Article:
I have already touched upon the Denmark-Finland game. Should the teams have gone back out and finished the match the same evening? I guess it is possible to make out a case both for and against. I was not surprised the Danes lost 1-0. It’s hard to believe they were thinking straight.
Belgium, my tip for the trophy, soundly beat Russia 3-0. I didn’t watch the match, they are coming too thick at fast at this stage.
This brings me to England. I thought they played okay, but only okay. A 1-0 win was very welcome and puts them in a good position going into the next match on Friday against the Scots. I think some of the TV pundits got a bit carried away after the match raving about England. ‘Can do better’ is my summing up. But a win is a win! I’ll take a steady 1-0 ahead of an exciting 3-3 any day.
I saw nothing of the Austria 3, North Macedonia 1 match. It didn’t fire my imagination. Also, I would struggle to pinpoint North Macedonia on a map.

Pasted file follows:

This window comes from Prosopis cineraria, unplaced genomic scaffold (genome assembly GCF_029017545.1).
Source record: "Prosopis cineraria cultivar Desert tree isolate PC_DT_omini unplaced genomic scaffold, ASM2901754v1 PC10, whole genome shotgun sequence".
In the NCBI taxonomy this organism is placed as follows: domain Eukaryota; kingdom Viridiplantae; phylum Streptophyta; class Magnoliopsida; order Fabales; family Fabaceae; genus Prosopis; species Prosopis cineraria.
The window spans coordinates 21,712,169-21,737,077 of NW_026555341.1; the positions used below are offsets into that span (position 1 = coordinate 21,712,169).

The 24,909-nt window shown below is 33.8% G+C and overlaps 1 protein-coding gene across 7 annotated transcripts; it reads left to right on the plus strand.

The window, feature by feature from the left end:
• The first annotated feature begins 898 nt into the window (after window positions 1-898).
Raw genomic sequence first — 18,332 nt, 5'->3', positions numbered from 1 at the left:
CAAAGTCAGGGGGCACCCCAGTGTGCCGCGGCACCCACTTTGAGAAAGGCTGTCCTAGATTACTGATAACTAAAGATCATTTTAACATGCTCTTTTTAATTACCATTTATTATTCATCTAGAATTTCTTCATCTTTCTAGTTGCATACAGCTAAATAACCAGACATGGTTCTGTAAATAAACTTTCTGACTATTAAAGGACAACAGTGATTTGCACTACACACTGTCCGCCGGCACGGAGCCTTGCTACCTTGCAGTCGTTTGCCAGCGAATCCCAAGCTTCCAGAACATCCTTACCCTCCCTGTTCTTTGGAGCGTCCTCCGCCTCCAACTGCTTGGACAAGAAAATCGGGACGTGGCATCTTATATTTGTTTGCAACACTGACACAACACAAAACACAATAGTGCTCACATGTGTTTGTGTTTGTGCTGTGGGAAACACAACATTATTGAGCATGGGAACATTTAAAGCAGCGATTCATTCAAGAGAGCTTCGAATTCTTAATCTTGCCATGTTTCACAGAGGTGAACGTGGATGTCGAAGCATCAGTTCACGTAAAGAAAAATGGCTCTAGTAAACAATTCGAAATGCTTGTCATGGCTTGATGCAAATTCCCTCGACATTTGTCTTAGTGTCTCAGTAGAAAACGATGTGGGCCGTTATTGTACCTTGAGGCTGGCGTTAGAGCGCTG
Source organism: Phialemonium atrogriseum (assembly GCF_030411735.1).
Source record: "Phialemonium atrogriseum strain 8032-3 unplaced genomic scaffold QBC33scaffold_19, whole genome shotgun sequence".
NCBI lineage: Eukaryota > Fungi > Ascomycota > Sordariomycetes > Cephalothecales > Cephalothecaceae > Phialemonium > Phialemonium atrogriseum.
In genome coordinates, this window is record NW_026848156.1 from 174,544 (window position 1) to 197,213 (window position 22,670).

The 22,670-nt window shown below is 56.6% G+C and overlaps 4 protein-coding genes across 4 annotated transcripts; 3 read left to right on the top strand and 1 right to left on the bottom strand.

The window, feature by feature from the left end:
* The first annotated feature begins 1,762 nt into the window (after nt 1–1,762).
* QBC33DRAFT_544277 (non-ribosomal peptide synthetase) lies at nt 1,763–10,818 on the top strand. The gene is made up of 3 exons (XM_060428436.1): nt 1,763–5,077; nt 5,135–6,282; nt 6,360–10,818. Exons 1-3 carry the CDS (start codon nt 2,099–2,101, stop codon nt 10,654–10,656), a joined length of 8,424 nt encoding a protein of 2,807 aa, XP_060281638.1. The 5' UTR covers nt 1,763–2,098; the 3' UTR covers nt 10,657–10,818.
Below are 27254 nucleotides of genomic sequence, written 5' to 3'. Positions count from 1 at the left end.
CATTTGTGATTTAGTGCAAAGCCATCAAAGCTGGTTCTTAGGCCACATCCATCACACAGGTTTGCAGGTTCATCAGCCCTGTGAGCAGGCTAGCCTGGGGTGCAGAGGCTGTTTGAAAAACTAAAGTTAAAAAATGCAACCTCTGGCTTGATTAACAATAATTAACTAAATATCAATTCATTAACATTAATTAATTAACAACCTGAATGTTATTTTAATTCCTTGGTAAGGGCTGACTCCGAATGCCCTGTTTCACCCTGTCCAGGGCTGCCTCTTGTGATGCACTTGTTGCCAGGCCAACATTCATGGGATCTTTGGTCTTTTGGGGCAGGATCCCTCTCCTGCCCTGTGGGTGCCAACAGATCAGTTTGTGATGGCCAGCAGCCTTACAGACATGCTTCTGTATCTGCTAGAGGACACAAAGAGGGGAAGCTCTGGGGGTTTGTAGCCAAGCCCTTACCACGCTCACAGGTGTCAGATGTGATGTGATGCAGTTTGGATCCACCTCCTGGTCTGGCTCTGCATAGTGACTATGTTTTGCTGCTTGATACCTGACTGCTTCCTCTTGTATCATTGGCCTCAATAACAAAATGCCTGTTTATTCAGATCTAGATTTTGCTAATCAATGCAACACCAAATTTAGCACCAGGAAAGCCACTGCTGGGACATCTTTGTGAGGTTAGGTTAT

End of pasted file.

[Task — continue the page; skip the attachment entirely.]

The Dutch beating Ukraine 3-2 looks like a good result.
And how about the Scots? I couldn’t watch the match because it was staged during work time but, viewing the highlights (or should that be lowlights?) it looks like they missed a few decent chances. I don’t know what the Scottish goalkeeper thought he was doing for the Czech Republic’s second goal. He must have been close to the halfway line when the play broke down. Absolutely crazy! But the scorer of both the Czech goals – Patrik Schick of Bayer Leverkusen – probably upped any transfer fee as a result. Not that I saying he is going anywhere, but these major tournaments always bring a few players into our consciousness for the first time and get transfer talk started.
Poland lost narrowly to Slovakia. I had them down as a possible tournament dark horse. Oh well…
To say that Spain were disappointing against Sweden, I think, is fair given the amount of possession they had. But to dwell on that would do the Swedes a disservice. The Scandinavians defended very well, their keeper especially.